I also have a forums site I set up at http://diet.lifemind.com/ that
    doesn't get used much. I could mirror this newsgroup there and get email
    notifications of postings. Maybe I'll try that. Anybody else who wants
    to make use of that site is welcome to do it with me. It has lots of
    nice features, including email and blogs. But I digress...

    > I only post replies to people that I think I can be of some help.
    > Sometimes my answer is not what you want to hear either, but what I think
    > you are doing wrong. As an example, if you post that you eat 2 or 3 Atkins
    > bars and 4 slices of lo-carb bread everyday, and then ask if there are
    > anymore products you can include in your daily menu, I'm going to give you a
    > talk about why I think you are going the wrong way on the diet. Did it
    > answer the original post? No, but I see a different problem than "what
    > products to buy". Some people believe that the diet is very hard to do
    > without these products. I think natural foods is the answer.


    I understand what you are saying. I actually don't eat most of those
    products. I've *tried* them, but since they are not available here I
    usually don't eat them at all. Most of the time I just cook stuff myself
    here at home. I work out of my house (I'm a programmer and most of my
    work is over the Internet) so it is easy to cook at home and not eat out.

    > Most answers are not meant to be a flame, just an opinion. It's best to
    > just thank everyone for their response and make your own decision. If a
    > poster continues to do something that is felt not right, they will of course
    > get a blast for whining and a few "I told you so, but you wouldn't listen".
    > I'm not trying to get extra credit or anything like that. Many people
    > that answer will have good, but different opinions, and I don't claim to be
    > smarter than anyone else. I'm just kind of letting you know that people are
    > taking time out of there day to answer questions hoping they can help. They
    > wouldn't answer in any lengthy fashion if they didn't want to try and help.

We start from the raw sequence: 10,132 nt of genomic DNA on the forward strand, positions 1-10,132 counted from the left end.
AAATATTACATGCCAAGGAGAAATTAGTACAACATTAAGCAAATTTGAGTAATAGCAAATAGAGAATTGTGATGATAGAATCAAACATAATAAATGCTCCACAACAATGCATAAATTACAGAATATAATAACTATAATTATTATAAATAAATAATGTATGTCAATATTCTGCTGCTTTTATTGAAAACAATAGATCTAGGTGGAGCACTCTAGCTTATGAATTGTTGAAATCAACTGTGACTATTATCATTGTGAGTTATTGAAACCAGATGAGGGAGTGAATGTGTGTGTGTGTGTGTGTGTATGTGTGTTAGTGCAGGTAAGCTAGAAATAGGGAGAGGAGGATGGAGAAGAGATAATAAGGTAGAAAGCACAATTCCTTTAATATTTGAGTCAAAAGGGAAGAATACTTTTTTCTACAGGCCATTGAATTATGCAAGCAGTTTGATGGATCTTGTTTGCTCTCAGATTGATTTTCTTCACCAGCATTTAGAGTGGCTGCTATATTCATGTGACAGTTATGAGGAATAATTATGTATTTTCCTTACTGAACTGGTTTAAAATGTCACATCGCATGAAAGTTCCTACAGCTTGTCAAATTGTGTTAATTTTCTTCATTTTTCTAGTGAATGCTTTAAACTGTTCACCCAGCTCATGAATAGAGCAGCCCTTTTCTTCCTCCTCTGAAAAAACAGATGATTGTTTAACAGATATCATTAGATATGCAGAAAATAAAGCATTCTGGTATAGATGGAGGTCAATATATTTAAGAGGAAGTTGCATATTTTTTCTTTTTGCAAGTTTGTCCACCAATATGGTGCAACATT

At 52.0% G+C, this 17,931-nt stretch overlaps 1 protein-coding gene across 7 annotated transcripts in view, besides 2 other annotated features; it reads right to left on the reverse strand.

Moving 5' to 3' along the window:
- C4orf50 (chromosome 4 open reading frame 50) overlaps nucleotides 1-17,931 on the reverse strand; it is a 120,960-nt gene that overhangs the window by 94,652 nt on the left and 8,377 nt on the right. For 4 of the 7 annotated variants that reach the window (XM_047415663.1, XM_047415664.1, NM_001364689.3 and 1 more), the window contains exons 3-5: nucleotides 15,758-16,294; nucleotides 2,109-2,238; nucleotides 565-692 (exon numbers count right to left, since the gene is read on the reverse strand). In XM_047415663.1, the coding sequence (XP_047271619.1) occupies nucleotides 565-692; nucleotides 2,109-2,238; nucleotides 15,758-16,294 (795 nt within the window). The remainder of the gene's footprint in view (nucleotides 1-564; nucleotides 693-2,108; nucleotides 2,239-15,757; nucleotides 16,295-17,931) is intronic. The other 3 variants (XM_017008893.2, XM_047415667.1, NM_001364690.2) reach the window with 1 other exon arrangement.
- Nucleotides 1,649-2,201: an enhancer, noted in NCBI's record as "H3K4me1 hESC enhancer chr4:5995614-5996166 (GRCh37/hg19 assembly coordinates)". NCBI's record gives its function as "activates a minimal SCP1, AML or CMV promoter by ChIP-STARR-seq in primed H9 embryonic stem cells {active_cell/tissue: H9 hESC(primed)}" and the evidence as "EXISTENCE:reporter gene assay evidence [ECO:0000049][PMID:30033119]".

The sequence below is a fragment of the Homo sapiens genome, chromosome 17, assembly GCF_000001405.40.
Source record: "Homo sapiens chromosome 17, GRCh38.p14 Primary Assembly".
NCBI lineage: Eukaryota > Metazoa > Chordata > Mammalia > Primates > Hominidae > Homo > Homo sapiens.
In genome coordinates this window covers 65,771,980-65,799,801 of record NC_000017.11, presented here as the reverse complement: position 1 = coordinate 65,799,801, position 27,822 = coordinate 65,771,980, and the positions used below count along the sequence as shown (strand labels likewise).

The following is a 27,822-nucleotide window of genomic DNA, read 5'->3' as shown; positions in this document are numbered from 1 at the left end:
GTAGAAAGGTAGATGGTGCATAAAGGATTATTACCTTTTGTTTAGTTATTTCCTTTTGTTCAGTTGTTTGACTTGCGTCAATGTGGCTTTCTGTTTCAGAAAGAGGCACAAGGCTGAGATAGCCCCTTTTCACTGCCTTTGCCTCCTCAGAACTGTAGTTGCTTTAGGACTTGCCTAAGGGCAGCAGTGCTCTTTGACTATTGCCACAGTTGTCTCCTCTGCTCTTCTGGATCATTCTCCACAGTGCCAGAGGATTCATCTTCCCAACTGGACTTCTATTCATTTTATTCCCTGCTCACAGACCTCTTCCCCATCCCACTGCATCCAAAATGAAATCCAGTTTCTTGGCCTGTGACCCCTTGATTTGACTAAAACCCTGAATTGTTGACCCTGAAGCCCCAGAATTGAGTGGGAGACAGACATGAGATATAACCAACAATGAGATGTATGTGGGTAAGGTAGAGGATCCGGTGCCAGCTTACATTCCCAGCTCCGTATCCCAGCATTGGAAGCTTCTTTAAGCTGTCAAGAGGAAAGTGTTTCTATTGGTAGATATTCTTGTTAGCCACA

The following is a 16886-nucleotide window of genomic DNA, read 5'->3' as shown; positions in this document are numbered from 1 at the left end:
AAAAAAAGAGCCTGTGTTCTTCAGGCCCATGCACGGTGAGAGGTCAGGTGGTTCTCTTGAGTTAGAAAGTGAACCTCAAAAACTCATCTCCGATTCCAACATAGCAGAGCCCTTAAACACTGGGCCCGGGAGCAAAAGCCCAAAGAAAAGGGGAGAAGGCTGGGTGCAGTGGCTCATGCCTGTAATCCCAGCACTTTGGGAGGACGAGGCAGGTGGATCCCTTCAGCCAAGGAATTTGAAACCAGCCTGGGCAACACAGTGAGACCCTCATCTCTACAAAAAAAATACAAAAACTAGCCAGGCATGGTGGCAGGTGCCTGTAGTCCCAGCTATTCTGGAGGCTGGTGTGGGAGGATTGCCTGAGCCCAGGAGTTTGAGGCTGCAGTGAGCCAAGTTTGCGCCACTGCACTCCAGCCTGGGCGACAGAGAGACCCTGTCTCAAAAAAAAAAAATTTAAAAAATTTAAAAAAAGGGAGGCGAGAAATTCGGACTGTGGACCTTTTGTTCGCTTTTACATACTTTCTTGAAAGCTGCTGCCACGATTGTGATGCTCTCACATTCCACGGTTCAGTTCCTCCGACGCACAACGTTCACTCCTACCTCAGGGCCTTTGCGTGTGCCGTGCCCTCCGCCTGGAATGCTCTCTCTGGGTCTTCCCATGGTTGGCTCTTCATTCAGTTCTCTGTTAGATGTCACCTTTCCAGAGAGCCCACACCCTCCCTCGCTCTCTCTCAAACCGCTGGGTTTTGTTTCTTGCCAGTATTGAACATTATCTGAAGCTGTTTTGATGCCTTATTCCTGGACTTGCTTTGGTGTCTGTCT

> I've spent a couple of hours here alone trying to word everything in a
    > manner that you won't find offensive.


    I do appreciate that your posts are intended to be informative, helpful,
    supportive, honest and non-offensive, Tom! As a matter of fact, most
    people here are pretty helpful and supportive. I just ignore the other
    threads. :)

    >
    >>When I posted I was specifically looking for examples of people who
    >>started like me - extremely obese, over 100 lb overweight - and lost a
    >>tremendous amount of weight, getting to normal, or near normal weight.

    >
    >
    > Yes, you have. I may be out of line answering because I don't fit the
    > profile. I had difficulty losing weight before lo-carb. But I see what you
    > mean that you have a bigger headwall than me.


    It's not just a bigger headwall. I think there is something
    *fundamentally* different about the type of person who is a bit
    overweight and a person who is extremely obese, like me. Psychologically
    and even physically I think there are many different issues at work.

    >
    >>What I found in response was a lot of people with my experience - in a
    >>matter of a few months it was easy to drop 30 lbs or so, representing
    >>10% or a bit more of weight.

    >
    > And that is why some of us may erroneously believe that we know what
    > you are going through. Maybe losing only 30 lbs is way easier than 130 lbs.
    > To me it seems the same, just more. A larger weight seems to allow some
    > people to lose at a faster rate than thinner ones in the beginning. For
    > others, the shear amount to be lost may seem unachievable(to them) and their
    > heart may not be in it.


    I think it is different in this way: I think most adults who are 30 lbs
    overweight tended to drift into that condition over time. Is that what
    happened to you? If so, you basically have your appetite under control
    and are what I would call "a normal person". It's just that over time
    your basic metabolism has naturally slowed down a bit and, if you are
    like most people, your level of physical activity has gone down as well.
    The combination of both of those things contributes to gradual weight
    gain - a few pounds a year, or even 10 lb a year - so you find yourself
    at some point 30 lbs over your best weight.

    In my case, and with many others here who are really obese, like me, it
    is something completely different. We have been overweight most of our
    lives. It's not a gradual creep - we are real overeaters. Even binge
    eaters. We can't control ourselves. We are in some sense addicted to food.

    When people like us go on Atkins what happens is that we initially lose
    a lot of weight. And we get our hunger and cravings under control TO A